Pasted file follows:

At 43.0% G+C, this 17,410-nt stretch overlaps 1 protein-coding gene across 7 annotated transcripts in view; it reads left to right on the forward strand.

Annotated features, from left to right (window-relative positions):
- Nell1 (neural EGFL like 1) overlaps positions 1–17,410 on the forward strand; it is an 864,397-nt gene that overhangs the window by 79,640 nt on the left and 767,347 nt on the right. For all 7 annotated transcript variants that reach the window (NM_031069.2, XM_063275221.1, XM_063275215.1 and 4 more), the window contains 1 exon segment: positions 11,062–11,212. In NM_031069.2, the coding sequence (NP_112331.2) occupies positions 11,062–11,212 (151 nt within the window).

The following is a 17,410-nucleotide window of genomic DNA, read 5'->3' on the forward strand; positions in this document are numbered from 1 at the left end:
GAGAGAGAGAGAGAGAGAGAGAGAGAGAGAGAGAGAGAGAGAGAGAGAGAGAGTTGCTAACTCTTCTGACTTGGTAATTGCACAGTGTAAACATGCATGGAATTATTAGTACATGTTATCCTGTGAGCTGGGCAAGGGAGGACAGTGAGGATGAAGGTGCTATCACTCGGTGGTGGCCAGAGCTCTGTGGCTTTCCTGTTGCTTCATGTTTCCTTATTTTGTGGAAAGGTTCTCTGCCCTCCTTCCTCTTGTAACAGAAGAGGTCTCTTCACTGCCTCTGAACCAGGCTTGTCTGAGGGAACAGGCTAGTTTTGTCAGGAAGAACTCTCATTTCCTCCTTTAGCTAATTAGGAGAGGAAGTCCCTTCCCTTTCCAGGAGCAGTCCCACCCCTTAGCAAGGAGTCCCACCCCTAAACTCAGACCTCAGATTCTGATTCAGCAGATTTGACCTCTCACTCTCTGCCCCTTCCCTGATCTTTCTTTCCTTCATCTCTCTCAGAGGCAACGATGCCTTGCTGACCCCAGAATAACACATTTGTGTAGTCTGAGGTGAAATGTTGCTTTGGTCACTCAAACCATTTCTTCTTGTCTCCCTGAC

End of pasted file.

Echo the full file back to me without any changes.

At 43.0% G+C, this 17,410-nt stretch overlaps 1 protein-coding gene across 7 annotated transcripts in view; it reads left to right on the forward strand.

Annotated features, from left to right (window-relative positions):
- Nell1 (neural EGFL like 1) overlaps positions 1–17,410 on the forward strand; it is an 864,397-nt gene that overhangs the window by 79,640 nt on the left and 767,347 nt on the right. For all 7 annotated transcript variants that reach the window (NM_031069.2, XM_063275221.1, XM_063275215.1 and 4 more), the window contains 1 exon segment: positions 11,062–11,212. In NM_031069.2, the coding sequence (NP_112331.2) occupies positions 11,062–11,212 (151 nt within the window).

The following is a 17,410-nucleotide window of genomic DNA, read 5'->3' on the forward strand; positions in this document are numbered from 1 at the left end:
GAGAGAGAGAGAGAGAGAGAGAGAGAGAGAGAGAGAGAGAGAGAGAGAGAGAGTTGCTAACTCTTCTGACTTGGTAATTGCACAGTGTAAACATGCATGGAATTATTAGTACATGTTATCCTGTGAGCTGGGCAAGGGAGGACAGTGAGGATGAAGGTGCTATCACTCGGTGGTGGCCAGAGCTCTGTGGCTTTCCTGTTGCTTCATGTTTCCTTATTTTGTGGAAAGGTTCTCTGCCCTCCTTCCTCTTGTAACAGAAGAGGTCTCTTCACTGCCTCTGAACCAGGCTTGTCTGAGGGAACAGGCTAGTTTTGTCAGGAAGAACTCTCATTTCCTCCTTTAGCTAATTAGGAGAGGAAGTCCCTTCCCTTTCCAGGAGCAGTCCCACCCCTTAGCAAGGAGTCCCACCCCTAAACTCAGACCTCAGATTCTGATTCAGCAGATTTGACCTCTCACTCTCTGCCCCTTCCCTGATCTTTCTTTCCTTCATCTCTCTCAGAGGCAACGATGCCTTGCTGACCCCAGAATAACACATTTGTGTAGTCTGAGGTGAAATGTTGCTTTGGTCACTCAAACCATTTCTTCTTGTCTCCCTGAC